AMONG THE FLURRY OF COMMENTS MADE LAST month over what Ashis Nandy is alleged to have meant or not meant at the Jaipur Literature Festival, none were more mystifying than his own subsequent explanations. At Jaipur, where it all began, he started with what seemed like an intelligent if badly phrased challenge to middle-class myopia around corruption, a myopia that had generated many months of chest-beating on the streets and in the newsrooms. This is what he originally said: “It is a fact that most of the corrupt come from the OBCs and the Scheduled Castes and now, increasingly, Scheduled Tribes, and as long as this is the case, the Indian republic will survive.” This is what I thought he meant: an upper-class person has cultural capital, and a phone call to Daddy’s old friend will fix things; the only way a working-class Dalit person can avail of the same privilege is by paying for it; and ‘ending corruption’ will merely close this window of Dalit mobility, while giving well-bred people a free pass to carry on doing each other favours.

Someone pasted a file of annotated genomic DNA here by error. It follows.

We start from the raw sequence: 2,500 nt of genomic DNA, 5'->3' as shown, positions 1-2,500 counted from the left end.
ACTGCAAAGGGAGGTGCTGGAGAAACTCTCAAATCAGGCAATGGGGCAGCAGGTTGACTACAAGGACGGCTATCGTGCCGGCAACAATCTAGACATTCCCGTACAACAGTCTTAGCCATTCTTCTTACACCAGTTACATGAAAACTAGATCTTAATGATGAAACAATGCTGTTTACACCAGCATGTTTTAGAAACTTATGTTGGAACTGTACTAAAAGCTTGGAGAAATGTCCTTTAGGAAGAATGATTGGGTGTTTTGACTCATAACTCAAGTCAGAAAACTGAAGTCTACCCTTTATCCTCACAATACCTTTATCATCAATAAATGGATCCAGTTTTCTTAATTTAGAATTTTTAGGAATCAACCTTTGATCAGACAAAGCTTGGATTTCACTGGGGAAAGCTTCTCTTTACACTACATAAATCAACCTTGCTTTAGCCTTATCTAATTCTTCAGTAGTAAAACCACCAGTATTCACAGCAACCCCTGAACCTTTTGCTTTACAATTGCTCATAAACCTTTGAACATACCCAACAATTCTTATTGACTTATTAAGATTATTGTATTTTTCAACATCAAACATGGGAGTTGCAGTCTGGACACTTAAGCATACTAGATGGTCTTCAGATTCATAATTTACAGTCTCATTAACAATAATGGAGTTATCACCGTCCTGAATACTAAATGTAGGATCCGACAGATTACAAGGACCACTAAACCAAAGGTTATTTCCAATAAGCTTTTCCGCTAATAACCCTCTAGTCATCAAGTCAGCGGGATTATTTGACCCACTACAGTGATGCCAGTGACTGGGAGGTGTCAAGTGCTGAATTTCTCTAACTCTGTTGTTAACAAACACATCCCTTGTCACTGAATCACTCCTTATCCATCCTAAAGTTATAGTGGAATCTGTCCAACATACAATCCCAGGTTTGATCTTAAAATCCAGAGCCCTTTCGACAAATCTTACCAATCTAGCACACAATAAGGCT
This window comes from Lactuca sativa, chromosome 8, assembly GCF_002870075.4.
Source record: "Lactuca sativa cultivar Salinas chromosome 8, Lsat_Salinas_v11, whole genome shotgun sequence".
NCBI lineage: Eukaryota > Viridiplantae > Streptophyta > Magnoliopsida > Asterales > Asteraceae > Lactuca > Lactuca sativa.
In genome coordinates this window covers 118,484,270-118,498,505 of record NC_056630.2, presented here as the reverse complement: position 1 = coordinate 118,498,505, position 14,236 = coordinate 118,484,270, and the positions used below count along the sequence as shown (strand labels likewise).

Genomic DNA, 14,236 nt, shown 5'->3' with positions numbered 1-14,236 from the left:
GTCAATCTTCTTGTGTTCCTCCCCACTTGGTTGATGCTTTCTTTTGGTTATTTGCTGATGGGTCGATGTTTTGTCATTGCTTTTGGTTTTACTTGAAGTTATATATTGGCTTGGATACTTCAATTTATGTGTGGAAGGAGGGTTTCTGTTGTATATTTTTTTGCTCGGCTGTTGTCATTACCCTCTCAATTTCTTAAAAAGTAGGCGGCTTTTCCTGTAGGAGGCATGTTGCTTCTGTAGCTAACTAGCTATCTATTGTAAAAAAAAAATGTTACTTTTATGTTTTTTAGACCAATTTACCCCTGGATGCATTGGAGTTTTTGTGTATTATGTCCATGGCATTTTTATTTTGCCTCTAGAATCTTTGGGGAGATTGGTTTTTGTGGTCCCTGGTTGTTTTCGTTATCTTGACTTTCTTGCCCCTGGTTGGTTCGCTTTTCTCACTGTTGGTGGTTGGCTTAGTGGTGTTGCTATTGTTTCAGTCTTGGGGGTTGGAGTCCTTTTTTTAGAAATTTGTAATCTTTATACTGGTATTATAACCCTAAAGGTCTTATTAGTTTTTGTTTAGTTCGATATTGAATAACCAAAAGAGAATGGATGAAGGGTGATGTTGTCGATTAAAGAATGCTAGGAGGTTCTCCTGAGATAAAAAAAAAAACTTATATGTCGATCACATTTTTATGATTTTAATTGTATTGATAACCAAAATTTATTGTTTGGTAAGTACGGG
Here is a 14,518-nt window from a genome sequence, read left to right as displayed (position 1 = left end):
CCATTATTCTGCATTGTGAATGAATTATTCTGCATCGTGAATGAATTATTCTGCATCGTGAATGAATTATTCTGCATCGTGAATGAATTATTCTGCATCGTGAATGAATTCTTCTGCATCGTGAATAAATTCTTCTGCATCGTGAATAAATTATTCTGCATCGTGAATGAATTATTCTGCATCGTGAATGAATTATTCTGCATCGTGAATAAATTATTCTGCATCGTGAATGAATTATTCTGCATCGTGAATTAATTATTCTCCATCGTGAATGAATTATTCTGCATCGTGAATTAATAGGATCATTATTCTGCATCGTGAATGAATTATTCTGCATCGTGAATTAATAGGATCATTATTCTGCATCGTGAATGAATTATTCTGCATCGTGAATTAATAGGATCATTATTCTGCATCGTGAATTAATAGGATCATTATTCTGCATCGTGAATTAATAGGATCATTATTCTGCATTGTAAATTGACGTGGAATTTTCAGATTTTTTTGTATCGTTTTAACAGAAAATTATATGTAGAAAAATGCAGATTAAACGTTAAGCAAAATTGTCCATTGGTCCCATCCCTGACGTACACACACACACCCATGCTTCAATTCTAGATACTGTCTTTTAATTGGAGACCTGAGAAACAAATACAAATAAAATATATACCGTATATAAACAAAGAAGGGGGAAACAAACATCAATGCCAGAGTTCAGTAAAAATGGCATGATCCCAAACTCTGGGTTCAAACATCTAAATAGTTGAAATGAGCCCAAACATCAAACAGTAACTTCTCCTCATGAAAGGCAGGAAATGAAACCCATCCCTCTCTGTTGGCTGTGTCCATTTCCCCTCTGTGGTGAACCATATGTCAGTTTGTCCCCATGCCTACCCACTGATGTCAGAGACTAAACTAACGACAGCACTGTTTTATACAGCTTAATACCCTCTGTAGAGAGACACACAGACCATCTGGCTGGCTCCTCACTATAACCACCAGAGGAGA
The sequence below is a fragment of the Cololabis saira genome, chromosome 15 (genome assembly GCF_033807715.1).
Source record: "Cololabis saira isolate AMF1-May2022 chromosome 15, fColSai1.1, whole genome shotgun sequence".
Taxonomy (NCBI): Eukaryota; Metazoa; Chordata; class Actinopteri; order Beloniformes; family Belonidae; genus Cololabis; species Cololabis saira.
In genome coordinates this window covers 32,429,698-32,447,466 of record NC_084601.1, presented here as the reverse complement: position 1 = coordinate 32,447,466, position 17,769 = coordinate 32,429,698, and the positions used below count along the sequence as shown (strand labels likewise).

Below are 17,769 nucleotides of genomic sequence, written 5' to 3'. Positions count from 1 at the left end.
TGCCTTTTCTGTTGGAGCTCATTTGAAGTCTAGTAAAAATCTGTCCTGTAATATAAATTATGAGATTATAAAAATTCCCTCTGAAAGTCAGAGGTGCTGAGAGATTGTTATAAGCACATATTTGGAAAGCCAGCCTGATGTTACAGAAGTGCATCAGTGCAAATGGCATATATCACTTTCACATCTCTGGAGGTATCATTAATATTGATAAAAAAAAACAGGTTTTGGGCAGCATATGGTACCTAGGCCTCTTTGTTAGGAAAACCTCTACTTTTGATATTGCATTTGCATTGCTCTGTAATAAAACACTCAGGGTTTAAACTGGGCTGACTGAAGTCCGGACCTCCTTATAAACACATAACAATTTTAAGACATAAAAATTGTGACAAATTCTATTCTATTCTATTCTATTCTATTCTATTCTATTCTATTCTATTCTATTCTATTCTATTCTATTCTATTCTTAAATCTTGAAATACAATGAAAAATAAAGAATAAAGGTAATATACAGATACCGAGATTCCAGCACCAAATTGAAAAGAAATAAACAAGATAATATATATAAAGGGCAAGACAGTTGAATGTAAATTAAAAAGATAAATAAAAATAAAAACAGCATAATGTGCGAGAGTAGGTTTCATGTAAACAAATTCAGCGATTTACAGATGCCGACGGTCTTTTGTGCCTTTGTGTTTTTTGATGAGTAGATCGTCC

Then, in an interview to the New York Times blog, India Ink, Nandy gave a fuller account of what he meant, patronisingly outlining how the poor are different from you and me.
I believe that their corruption is less harmful than the corruption of the super rich. Corruption of the rich and powerful is based on greed; corruption of the weaker section arises out of desperation.